New Economics Papers
on Law and Economics
Issue of 2013‒01‒07
three papers chosen by
Jeong-Joon Lee, Towson University

  1. Power Markets Shaped by Antitrust By Sadowska, M.; Willems, Bert
  2. Patent Laws and Innovation: Evidence from Economic History By Petra Moser
  3. Why the transfer of bank supervisory powers back to the Bank of England is a step in the right direction: Revisiting the role of external auditors in bank and financial services supervision By Ojo, Marianne

  1. By: Sadowska, M.; Willems, Bert (Tilburg University, Tilburg Law and Economics Center)
    Abstract: Abstract: In November 2011 Sweden abolished the uniform national electricity price and introduced separate price zones. This was the result of an antitrust settlement between the Commission and the Swedish network operator, which was accused of discriminating between domestic and export electricity transmission services and segmenting the internal market. Based on this case, we show how the Commission uses competition law enforcement to foster market integration in the energy sector. We find that, even though the Commission’s action under competition rules was contrived and lacked economic depth, the commitment package provides an economically sound, longterm solution to network access and congestion management in Sweden. Such a quick and far-reaching change of Swedish congestion management could not have been achieved by Swedish policymakers or enforcement of the EU sector-specific regulation.
    Keywords: competition policy;Article 102 TFEU;commitment decisions;European energy markets;transmission congestion;Swedish network operator.
    JEL: K21 K23 K K42 L43 L44 L94
    Date: 2012
  2. By: Petra Moser
    Abstract: What is the optimal system of intellectual property rights to encourage innovation? Empirical evidence from economic history can help to inform important policy questions that have been difficult to answer with modern data: 1) Does the existence of strong patent laws encourage innovation? And 2) May patent laws influence the direction – as opposed to the rate – of technical change? Economic history can also help to shed light on the effectiveness of policy tools that are intended to address problems with the current patent system: 3) How do patent pools, as a mechanism to mitigate litigation risks, influence the creation of new technologies? 4) Will compulsory licensing, as a mechanism to improve access to essential innovations in developing countries, discourage innovation in the developing countries? This essay summarizes results of existing research and highlights promising areas for future research.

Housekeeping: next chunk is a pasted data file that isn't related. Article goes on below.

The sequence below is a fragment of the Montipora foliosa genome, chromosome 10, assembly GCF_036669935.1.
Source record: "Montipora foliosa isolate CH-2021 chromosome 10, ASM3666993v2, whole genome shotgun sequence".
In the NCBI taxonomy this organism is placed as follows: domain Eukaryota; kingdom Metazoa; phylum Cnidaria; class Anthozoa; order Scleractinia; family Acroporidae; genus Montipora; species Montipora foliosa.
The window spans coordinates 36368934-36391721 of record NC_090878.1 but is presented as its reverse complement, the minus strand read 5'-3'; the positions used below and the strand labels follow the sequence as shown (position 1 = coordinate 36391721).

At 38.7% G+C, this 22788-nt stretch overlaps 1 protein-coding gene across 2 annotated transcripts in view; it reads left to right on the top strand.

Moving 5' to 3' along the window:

JEL: K0 L24 L4 N0 O3 O31 O33 O34 Q16 Q55
    Date: 2012–12
  3. By: Ojo, Marianne
    Abstract: The need for effective supervision of capital markets is becoming all the more evident in the aftermath of the recent LIBOR and rate rigging scandals. Financial regulators or indeed bank regulators cannot perform such a function effectively without the involvement of auditors in the supervisory process. A challenging task awaits the incoming Bank of England Governor, Mark Carney – particularly given the reduced involvement of auditors in the bank supervisory process since the time of assumption of the Financial Services Authority's bank supervisory functions. However, he (as well as other recent financial reforms) may prove to be the much needed boost required in the bank and indeed, financial supervisory process. This paper is aimed at highlighting why the transfer of bank supervision back to the Bank of England is required if further progress is to be made in the effective regulation and supervision of the financial services sector. It also highlights shortcomings which exist and need to be addressed if the Bank of England is to perform its tasks efficiently as well as regain the momentum and advantages it had acquired before its supervisory powers were transferred to the Financial Services Authority.
    Keywords: monetary policy; supervision; Bank of England; FSA; external auditors; regulation; financial stability; Financial Crisis; Basel Core Principles; audits; capital markets; central banks
    JEL: K2 E0 E5 M4 E3 G01
    Date: 2012–12–23

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